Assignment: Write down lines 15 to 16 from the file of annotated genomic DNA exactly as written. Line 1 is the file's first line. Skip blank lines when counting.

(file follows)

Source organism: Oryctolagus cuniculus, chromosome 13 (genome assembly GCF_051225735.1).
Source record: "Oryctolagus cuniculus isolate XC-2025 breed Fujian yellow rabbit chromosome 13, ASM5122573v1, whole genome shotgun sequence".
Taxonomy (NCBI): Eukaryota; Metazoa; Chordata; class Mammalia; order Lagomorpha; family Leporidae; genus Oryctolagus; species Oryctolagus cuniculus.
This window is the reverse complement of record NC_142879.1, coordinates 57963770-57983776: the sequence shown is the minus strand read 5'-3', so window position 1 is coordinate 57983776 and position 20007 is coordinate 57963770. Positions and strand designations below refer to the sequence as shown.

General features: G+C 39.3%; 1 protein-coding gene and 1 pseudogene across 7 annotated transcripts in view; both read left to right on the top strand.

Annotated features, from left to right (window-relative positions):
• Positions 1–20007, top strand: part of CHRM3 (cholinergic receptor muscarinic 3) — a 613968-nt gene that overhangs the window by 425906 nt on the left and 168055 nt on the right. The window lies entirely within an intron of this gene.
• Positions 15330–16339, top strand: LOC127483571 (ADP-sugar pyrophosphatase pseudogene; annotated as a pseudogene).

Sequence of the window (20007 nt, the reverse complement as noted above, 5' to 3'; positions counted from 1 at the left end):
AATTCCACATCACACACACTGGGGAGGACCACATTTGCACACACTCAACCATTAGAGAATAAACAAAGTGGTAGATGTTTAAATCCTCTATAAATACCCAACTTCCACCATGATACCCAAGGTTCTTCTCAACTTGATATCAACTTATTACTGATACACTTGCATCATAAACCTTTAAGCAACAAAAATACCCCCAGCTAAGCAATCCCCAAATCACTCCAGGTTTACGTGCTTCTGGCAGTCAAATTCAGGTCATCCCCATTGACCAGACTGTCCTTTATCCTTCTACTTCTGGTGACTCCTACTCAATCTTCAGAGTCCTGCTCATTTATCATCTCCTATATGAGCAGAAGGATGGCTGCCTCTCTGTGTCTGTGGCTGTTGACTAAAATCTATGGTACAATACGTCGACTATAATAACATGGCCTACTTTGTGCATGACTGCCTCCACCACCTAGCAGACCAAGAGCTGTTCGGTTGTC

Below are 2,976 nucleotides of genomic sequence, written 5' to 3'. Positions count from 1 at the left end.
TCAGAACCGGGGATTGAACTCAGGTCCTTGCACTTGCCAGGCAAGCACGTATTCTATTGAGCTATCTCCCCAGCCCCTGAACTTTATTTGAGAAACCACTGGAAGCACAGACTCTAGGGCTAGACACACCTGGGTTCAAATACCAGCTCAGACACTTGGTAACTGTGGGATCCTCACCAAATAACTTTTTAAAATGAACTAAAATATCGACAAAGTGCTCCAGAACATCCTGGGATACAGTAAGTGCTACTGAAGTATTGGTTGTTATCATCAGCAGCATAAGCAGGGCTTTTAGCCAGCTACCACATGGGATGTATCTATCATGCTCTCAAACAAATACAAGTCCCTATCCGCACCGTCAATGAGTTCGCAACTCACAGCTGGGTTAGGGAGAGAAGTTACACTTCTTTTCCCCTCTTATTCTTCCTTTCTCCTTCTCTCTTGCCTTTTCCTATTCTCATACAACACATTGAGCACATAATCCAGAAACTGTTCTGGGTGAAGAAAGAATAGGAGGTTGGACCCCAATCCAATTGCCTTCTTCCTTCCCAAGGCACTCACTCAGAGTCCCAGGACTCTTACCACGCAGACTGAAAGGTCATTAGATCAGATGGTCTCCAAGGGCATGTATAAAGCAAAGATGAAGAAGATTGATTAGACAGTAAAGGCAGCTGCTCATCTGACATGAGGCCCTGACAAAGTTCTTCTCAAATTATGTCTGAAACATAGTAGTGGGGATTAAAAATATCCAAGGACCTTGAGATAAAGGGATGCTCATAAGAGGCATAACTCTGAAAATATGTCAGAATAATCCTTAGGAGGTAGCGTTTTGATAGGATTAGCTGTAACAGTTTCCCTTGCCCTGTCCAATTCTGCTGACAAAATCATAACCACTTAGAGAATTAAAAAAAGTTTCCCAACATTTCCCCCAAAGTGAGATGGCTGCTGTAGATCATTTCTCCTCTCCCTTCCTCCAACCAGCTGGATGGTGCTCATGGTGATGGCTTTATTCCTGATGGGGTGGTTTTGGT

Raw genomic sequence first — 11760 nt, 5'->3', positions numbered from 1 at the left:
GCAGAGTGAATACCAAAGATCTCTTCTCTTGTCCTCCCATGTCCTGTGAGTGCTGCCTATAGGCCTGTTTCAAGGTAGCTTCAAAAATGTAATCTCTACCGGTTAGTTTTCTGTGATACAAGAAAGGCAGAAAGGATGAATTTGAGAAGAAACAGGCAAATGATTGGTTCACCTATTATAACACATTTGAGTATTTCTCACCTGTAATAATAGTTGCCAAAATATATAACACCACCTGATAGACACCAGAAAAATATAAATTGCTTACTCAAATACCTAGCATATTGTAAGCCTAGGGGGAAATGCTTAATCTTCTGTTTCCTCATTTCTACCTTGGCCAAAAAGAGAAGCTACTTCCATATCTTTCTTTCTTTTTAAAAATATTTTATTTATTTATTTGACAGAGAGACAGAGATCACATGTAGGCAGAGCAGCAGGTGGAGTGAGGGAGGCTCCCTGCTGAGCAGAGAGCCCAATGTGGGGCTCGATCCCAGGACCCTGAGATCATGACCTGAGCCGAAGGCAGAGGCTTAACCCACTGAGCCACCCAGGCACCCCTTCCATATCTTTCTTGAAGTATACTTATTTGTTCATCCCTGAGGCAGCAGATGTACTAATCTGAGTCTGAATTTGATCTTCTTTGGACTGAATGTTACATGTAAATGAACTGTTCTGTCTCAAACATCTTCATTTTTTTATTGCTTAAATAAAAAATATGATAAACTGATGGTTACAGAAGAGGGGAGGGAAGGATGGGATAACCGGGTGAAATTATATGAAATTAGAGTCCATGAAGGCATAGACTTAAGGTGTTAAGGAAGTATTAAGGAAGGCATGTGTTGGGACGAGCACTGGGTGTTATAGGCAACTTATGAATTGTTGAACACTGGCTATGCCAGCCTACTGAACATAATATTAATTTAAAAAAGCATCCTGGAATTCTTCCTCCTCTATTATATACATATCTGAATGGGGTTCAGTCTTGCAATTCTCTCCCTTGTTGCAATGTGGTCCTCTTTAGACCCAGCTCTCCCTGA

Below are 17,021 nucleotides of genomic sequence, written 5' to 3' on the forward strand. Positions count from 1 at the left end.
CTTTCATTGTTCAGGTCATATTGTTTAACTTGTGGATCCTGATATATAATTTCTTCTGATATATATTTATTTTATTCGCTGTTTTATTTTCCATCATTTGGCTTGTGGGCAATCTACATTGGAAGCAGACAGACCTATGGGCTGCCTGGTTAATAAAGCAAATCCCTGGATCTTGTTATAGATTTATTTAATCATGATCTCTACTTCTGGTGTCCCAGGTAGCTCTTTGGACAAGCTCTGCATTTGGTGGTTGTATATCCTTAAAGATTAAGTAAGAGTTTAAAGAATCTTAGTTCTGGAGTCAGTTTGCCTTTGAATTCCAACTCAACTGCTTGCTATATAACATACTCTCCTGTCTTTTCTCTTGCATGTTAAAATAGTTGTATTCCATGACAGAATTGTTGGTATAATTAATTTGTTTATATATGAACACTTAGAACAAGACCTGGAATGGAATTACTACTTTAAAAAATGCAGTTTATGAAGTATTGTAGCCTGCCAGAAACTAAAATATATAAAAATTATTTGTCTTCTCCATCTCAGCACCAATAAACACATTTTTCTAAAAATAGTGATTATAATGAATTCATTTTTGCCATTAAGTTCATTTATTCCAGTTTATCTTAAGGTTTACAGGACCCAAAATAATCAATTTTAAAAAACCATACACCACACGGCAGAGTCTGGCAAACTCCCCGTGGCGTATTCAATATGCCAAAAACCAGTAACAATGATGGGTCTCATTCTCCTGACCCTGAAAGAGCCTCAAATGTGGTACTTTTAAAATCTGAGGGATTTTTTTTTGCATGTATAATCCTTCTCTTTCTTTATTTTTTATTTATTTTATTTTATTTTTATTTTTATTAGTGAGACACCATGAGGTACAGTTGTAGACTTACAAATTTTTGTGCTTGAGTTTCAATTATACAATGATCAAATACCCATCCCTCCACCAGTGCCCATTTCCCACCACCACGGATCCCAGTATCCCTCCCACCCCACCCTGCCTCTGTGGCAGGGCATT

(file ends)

Below are 17,021 nucleotides of genomic sequence, written 5' to 3' on the forward strand. Positions count from 1 at the left end.
CTTTCATTGTTCAGGTCATATTGTTTAACTTGTGGATCCTGATATATAATTTCTTCTGATATATATTTATTTTATTCGCTGTTTTATTTTCCATCATTTGGCTTGTGGGCAATCTACATTGGAAGCAGACAGACCTATGGGCTGCCTGGTTAATAAAGCAAATCCCTGGATCTTGTTATAGATTTATTTAATCATGATCTCTACTTCTGGTGTCCCAGGTAGCTCTTTGGACAAGCTCTGCATTTGGTGGTTGTATATCCTTAAAGATTAAGTAAGAGTTTAAAGAATCTTAGTTCTGGAGTCAGTTTGCCTTTGAATTCCAACTCAACTGCTTGCTATATAACATACTCTCCTGTCTTTTCTCTTGCATGTTAAAATAGTTGTATTCCATGACAGAATTGTTGGTATAATTAATTTGTTTATATATGAACACTTAGAACAAGACCTGGAATGGAATTACTACTTTAAAAAATGCAGTTTATGAAGTATTGTAGCCTGCCAGAAACTAAAATATATAAAAATTATTTGTCTTCTCCATCTCAGCACCAATAAACACATTTTTCTAAAAATAGTGATTATAATGAATTCATTTTTGCCATTAAGTTCATTTATTCCAGTTTATCTTAAGGTTTACAGGACCCAAAATAATCAATTTTAAAAAACCATACACCACACGGCAGAGTCTGGCAAACTCCCCGTGGCGTATTCAATATGCCAAAAACCAGTAACAATGATGGGTCTCATTCTCCTGACCCTGAAAGAGCCTCAAATGTGGTACTTTTAAAATCTGAGGGATTTTTTTTTGCATGTATAATCCTTCTCTTTCTTTATTTTTTATTTATTTTATTTTATTTTTATTTTTATTAGTGAGACACCATGAGGTACAGTTGTAGACTTACAAATTTTTGTGCTTGAGTTTCAATTATACAATGATCAAATACCCATCCCTCCACCAGTGCCCATTTCCCACCACCACGGATCCCAGTATCCCTCCCACCCCACCCTGCCTCTGTGGCAGGGCATT